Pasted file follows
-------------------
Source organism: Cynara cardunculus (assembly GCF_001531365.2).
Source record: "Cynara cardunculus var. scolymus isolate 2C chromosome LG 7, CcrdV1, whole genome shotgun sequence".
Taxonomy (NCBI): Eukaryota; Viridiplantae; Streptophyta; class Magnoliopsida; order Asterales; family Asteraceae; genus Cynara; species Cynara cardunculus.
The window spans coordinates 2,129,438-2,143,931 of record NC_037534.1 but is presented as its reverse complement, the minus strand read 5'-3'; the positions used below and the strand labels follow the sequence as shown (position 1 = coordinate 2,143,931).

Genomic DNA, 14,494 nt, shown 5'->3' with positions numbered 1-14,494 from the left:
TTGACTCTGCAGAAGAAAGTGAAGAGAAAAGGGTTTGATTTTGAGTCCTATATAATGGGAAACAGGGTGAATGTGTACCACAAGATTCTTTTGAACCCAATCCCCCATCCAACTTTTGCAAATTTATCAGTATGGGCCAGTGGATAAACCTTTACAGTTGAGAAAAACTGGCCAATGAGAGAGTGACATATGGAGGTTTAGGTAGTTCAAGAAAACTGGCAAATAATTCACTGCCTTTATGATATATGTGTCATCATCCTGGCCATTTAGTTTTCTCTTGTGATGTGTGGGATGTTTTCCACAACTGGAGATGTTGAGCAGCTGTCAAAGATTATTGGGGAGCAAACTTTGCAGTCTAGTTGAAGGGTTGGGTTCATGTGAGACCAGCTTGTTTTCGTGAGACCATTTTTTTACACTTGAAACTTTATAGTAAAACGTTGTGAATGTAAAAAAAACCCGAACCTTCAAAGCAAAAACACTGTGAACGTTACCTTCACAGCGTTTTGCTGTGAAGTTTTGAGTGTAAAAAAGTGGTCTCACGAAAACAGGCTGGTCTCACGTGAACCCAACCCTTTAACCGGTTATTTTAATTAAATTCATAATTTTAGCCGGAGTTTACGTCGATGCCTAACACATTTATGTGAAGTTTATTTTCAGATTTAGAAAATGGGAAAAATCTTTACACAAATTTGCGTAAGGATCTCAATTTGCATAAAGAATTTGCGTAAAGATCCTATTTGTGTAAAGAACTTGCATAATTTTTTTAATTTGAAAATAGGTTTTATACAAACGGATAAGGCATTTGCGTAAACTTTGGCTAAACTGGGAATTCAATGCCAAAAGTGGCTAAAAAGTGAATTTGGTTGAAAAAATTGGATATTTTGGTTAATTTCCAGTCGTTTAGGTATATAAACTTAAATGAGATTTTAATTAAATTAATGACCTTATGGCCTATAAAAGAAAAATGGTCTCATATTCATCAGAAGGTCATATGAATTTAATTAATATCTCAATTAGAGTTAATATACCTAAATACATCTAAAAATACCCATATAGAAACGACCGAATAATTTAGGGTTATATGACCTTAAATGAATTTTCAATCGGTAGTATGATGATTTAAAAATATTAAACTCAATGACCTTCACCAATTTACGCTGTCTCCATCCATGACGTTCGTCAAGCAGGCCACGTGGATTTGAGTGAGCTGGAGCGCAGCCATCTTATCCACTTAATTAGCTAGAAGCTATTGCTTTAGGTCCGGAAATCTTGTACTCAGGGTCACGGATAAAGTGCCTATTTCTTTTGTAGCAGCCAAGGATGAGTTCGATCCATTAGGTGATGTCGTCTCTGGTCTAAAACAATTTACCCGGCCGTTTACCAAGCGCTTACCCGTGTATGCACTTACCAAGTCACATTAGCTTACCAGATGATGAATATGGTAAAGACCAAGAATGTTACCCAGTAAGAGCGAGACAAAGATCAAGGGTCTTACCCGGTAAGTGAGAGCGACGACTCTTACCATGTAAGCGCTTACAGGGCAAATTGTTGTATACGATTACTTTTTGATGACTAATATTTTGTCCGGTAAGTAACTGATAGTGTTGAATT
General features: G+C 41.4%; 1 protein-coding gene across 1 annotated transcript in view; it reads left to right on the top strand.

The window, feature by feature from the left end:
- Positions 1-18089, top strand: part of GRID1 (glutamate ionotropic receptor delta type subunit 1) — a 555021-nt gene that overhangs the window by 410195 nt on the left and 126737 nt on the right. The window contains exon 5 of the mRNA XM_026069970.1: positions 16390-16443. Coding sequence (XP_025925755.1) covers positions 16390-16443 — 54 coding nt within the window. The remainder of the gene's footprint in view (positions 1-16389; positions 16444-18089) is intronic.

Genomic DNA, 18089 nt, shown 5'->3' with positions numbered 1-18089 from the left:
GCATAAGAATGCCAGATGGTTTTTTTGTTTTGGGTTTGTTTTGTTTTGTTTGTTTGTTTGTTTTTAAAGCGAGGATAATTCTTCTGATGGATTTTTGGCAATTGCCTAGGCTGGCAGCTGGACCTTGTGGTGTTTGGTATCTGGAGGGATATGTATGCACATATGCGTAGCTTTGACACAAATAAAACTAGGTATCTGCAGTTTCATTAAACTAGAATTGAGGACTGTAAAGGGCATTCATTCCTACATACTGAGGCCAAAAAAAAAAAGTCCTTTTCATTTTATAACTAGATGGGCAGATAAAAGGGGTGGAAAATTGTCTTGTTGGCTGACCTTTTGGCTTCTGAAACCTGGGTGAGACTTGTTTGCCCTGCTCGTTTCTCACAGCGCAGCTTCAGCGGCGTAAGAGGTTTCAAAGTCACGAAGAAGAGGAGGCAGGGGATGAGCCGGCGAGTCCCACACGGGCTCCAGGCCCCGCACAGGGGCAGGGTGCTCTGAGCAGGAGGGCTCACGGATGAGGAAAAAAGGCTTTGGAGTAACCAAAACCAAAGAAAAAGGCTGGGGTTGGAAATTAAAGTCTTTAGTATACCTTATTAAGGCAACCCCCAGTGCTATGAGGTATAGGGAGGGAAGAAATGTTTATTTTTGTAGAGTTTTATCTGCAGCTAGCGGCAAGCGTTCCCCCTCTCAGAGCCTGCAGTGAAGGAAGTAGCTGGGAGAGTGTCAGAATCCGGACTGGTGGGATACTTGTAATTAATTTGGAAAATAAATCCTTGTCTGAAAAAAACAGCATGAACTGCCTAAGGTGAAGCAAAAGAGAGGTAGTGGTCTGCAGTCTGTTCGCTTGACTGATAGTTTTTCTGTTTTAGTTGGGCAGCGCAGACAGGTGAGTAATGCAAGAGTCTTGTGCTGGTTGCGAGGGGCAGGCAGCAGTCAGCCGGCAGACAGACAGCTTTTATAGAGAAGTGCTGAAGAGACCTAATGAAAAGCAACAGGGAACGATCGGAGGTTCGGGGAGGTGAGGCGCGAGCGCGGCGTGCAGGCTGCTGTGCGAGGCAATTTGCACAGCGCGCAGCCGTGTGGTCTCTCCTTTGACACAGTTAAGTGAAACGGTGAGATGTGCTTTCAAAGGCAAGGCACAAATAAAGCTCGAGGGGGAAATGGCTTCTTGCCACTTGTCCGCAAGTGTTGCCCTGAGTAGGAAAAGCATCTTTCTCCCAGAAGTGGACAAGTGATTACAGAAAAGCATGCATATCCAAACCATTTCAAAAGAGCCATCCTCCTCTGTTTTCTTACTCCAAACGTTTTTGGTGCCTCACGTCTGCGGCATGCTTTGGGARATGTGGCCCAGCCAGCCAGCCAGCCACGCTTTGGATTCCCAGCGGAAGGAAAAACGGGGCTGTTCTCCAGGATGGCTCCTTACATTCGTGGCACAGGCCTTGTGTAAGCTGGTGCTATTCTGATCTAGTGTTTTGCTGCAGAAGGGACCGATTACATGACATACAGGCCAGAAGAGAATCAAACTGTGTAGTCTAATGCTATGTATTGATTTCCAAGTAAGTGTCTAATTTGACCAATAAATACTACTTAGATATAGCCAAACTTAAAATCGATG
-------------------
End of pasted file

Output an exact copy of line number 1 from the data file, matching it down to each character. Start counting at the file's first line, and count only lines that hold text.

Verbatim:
Source organism: Cynara cardunculus (assembly GCF_001531365.2).